Filing a claim in court requires careful consideration of the appropriate time frame, as it can significantly impact the success of a lawsuit. This is particularly crucial when dealing with actions such as false arrest and false imprisonment, where prescription periods play a significant role.
In a noteworthy case involving Marlon Eaglin, Powell, Deontrey Moten, and David Little, who were charged with attempted murder, the defendants’ release led to the filing of a petition for false arrest and false imprisonment. However, the defendants raised an exception of prescription, arguing that the claims had exceeded the prescribed time limit. This case is a stark reminder of the importance of understanding and adhering to the applicable time frame when seeking justice in court.
An attempted murder charge was brought against Marlon Eaglin, Powell, Deontrey Moten, and David Little by the Eunice Police Department. The defendants were arrested on May 4, 2015, and released on August 21, 2015.
In April 2016, Mr. Marlon Eaglin filed a petition for false arrest and imprisonment. In May 2016, Mr. Powell added to the lawsuit. The defendants opposed and filed an exception of prescription, which claimed Mr. Powell’s claims had been prescribed a year after his arrest date. The defendant’s exception of prescription was granted because (1) the addition did not relate back to the original petition because there was no legal or familial relationship between the parties and (2) the prescription time for false imprisonment allegedly began on the date of arrest and not on the date of release.
According to La. C. C. P. art. 927(B), an exception of prescription must be specifically stated and be proven at trial. If prescription is established, the burden shifts to the plaintiff to show otherwise. The duration of the prescription is dependent on the type of action. Personal actions have a ten-year timeframe. Delictual actions are subject to one year, which begins the day of injury or damage. La. C. C. art. 3492. Mr. Powell argued the trial court erred in finding the prescription on his claim began to accrue on the date of arrest. After thorough research, the court agreed.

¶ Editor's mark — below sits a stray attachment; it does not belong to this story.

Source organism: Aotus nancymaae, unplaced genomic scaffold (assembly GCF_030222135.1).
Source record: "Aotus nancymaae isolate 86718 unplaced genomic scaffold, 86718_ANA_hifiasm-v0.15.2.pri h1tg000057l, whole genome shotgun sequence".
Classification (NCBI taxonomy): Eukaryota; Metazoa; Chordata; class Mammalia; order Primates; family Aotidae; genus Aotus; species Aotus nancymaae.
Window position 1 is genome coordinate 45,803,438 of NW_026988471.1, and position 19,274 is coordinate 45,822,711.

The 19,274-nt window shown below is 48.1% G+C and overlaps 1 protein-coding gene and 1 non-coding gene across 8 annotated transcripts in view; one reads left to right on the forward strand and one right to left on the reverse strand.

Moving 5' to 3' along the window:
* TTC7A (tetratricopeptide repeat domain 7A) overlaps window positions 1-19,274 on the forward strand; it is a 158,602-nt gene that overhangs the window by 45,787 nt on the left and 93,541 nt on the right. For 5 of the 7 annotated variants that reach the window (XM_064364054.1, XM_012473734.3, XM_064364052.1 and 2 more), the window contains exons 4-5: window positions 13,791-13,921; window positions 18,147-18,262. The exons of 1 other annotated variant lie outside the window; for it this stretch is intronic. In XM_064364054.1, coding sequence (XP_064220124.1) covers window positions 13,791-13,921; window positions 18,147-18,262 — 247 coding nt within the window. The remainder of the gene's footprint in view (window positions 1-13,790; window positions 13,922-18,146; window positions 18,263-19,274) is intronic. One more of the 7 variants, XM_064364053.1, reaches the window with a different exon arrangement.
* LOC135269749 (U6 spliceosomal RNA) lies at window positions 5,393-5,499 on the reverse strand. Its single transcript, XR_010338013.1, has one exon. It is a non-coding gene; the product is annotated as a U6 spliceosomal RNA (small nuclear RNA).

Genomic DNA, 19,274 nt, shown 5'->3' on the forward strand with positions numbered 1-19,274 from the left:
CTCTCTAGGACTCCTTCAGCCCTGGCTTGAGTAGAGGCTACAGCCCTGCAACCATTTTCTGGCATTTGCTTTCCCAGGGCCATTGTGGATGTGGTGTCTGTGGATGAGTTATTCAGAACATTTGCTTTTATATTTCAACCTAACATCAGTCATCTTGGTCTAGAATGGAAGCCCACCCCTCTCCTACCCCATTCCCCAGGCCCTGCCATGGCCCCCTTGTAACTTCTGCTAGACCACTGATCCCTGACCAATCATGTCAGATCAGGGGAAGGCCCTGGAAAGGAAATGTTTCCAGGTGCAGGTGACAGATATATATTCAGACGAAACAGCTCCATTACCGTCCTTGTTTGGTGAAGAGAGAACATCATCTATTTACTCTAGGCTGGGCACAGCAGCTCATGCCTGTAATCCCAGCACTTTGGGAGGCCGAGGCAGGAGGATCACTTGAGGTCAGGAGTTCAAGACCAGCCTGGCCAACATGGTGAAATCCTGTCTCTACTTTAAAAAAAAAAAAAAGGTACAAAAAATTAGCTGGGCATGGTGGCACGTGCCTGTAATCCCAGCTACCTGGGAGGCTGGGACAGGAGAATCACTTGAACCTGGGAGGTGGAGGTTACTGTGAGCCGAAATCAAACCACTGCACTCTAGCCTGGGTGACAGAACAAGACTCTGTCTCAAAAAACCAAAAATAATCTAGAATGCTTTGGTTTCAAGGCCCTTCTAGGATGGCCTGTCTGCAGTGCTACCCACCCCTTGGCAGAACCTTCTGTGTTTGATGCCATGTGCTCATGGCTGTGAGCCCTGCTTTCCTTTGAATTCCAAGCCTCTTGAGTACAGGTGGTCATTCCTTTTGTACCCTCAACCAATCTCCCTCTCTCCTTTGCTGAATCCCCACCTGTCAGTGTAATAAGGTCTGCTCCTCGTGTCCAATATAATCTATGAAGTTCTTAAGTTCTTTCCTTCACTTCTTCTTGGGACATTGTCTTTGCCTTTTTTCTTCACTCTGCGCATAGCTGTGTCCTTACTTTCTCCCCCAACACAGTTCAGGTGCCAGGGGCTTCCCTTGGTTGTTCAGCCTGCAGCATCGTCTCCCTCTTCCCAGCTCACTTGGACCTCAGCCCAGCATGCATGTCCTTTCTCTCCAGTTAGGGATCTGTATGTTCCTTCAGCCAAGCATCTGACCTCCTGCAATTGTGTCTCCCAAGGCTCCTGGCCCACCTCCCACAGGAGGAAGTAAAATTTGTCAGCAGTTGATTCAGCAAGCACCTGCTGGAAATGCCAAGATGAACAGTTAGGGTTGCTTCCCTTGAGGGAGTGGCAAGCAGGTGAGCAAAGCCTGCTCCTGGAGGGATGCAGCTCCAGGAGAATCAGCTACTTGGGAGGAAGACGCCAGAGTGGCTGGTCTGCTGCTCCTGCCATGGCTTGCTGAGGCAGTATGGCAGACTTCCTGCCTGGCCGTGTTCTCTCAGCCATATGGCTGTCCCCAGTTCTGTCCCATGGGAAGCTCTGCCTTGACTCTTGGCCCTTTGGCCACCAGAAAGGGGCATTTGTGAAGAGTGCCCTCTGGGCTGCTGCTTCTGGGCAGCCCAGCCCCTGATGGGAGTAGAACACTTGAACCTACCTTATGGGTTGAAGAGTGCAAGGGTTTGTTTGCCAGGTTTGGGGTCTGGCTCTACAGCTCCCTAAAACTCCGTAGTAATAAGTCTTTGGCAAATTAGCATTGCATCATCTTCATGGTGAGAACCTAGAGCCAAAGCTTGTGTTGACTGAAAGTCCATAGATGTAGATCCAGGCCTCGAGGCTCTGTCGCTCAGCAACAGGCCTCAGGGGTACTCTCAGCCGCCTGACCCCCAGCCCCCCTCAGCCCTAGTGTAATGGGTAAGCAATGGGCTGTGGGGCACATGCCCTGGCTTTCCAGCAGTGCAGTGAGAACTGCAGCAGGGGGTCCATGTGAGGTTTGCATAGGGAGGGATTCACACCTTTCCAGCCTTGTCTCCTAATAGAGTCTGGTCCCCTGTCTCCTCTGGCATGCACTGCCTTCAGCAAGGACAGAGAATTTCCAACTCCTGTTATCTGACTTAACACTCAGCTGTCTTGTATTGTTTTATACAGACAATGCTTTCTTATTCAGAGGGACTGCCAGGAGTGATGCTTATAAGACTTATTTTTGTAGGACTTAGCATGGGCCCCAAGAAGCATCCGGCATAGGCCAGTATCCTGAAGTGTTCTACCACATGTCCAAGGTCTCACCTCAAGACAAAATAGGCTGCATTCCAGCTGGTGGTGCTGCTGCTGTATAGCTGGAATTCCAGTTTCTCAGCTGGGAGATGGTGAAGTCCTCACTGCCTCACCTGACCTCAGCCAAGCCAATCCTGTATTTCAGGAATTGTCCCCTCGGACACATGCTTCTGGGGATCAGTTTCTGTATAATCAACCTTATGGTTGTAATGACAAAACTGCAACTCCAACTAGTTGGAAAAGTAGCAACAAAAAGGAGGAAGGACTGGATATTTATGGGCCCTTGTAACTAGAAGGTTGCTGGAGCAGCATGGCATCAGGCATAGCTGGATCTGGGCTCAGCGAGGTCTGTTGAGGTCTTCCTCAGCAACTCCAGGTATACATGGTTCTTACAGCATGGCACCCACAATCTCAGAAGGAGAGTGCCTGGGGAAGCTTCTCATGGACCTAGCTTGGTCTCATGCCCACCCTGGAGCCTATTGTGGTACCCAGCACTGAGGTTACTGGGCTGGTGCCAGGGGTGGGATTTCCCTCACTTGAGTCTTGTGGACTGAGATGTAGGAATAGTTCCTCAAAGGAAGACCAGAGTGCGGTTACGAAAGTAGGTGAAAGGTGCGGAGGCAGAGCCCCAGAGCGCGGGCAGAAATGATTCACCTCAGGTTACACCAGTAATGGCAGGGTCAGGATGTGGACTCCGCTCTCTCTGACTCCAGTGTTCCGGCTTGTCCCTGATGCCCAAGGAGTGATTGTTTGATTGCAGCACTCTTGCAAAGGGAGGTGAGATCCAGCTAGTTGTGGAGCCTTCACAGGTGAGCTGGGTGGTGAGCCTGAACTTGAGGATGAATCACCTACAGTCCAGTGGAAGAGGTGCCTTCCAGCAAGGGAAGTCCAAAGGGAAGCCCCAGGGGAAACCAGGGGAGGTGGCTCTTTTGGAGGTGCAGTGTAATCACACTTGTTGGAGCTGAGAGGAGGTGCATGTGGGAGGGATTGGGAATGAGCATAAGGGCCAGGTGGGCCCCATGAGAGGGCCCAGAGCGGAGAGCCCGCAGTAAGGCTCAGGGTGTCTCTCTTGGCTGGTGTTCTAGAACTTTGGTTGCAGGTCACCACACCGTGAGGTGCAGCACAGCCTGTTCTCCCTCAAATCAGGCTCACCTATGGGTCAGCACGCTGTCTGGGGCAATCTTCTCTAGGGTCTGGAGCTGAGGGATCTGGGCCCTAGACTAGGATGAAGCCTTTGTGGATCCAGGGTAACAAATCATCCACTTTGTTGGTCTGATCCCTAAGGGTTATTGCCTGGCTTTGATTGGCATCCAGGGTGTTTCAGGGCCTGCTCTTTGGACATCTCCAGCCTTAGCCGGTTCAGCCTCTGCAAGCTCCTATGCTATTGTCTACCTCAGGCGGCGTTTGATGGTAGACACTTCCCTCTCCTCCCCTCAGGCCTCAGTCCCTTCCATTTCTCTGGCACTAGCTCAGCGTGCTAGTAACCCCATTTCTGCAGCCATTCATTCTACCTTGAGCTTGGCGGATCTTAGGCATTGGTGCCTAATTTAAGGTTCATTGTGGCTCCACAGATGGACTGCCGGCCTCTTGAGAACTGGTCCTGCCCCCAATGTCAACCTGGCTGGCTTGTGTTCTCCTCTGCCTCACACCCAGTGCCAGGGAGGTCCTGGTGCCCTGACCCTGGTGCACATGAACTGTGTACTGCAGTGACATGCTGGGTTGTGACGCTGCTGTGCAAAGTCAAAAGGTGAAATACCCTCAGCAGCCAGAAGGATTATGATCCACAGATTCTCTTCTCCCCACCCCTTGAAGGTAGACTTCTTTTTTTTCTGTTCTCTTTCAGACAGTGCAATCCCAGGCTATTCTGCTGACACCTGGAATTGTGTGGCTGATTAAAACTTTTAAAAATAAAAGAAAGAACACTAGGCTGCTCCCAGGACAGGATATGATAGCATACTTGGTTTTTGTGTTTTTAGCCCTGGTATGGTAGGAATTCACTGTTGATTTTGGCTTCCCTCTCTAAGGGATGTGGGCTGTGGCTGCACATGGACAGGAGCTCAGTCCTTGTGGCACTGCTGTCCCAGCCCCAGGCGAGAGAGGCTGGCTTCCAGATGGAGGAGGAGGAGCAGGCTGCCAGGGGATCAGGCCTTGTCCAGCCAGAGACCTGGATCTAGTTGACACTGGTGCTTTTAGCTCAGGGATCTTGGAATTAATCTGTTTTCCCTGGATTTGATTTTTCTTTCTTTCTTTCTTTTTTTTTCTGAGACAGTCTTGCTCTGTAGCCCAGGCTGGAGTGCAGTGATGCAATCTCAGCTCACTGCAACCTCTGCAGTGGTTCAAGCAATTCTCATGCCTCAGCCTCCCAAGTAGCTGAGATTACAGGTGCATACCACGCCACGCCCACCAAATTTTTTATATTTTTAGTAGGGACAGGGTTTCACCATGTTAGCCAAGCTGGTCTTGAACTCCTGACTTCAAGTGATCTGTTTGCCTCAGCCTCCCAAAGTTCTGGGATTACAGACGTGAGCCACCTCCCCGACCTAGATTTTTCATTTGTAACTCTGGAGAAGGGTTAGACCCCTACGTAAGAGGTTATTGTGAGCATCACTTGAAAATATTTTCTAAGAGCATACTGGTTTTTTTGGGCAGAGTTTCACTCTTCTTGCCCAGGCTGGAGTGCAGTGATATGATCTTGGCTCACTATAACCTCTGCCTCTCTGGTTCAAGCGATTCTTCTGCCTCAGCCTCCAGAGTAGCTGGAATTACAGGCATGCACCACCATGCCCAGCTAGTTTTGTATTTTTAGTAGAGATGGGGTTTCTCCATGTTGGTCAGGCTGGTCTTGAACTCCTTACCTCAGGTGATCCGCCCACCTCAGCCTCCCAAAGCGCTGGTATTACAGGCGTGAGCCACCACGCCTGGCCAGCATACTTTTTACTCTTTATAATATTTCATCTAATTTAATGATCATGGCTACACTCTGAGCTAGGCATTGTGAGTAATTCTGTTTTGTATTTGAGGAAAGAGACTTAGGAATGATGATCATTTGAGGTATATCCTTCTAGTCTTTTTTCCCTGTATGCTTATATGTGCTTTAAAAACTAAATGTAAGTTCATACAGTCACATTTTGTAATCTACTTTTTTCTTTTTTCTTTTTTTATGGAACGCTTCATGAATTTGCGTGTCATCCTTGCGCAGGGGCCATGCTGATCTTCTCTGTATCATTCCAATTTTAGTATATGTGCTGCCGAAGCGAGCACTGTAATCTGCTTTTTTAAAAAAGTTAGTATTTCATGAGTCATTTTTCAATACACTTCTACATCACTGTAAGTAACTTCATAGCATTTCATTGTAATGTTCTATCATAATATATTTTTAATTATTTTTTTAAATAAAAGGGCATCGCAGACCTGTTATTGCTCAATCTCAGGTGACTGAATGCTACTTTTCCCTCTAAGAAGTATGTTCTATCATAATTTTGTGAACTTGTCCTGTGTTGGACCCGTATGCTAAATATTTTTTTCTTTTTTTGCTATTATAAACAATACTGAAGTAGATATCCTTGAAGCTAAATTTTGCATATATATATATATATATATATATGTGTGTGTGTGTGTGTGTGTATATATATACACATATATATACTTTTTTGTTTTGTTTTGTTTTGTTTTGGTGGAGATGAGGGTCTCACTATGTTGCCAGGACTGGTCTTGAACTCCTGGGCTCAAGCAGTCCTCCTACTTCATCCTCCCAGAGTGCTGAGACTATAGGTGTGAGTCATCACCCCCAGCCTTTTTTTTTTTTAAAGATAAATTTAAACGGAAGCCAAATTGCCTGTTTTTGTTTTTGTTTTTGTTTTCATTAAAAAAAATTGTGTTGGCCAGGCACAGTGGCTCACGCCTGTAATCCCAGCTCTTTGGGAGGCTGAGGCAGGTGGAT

In De Bouchel v. Koss Const. Co., case, the Louisiana Supreme Court held “a person who suffered false imprisonment was subject to a subject liberative prescription of one year. Employing the De Bouchel holding, the court in Murray v. Town of Mansura found the prescriptive period for a claim of false arrest and imprisonment accrued on the date of release. Thus the Louisiana Supreme Court recognized that the time frame for prescription to accrue for false arrest and false imprisonment is on the day of release. Wallace v. Kato.
In common law, the classification of false arrest and false imprisonment intersect. Thus the court refers to the torts together as false imprisonment. The timeframe for false imprisonment is subject to a one-year limitation. Limitations begin to run against an action for false imprisonment when the alleged false imprisonment ends. This is likely the case because the tort victim may be unable to sue while still imprisoned. Thus, the prescription on Mr. Powell’s claim for false arrest and imprisonment did not begin until he was released on August 21, 2015.
The outcome of the case above underscores the criticality of filing claims within the prescribed time frame. While the defendants successfully utilized the exception of prescription to challenge the addition of Mr. Powell’s claims, the court ultimately recognized the error in determining the accrual date for the prescription period.
This ruling reaffirms the legal precedent that false arrest and false imprisonment claims commence upon release and highlights the significance of thorough research and competent legal representation. It serves as a compelling reminder that navigating the intricacies of the legal system requires diligent attention to detail and a comprehensive understanding of relevant laws and precedents. By recognizing the impact of timely filing, individuals can better position themselves for success in their legal endeavors.
Additional Sources: Marlon Eaglin Versus Eunice Police Department, Et Al
Written by Berniard Law Firm Blog Writer: Needum Lekia
Other Berniard Law Firm Articles on Prescription: Prescription Limits Discussed in Case Coming from Baton Rouge Fall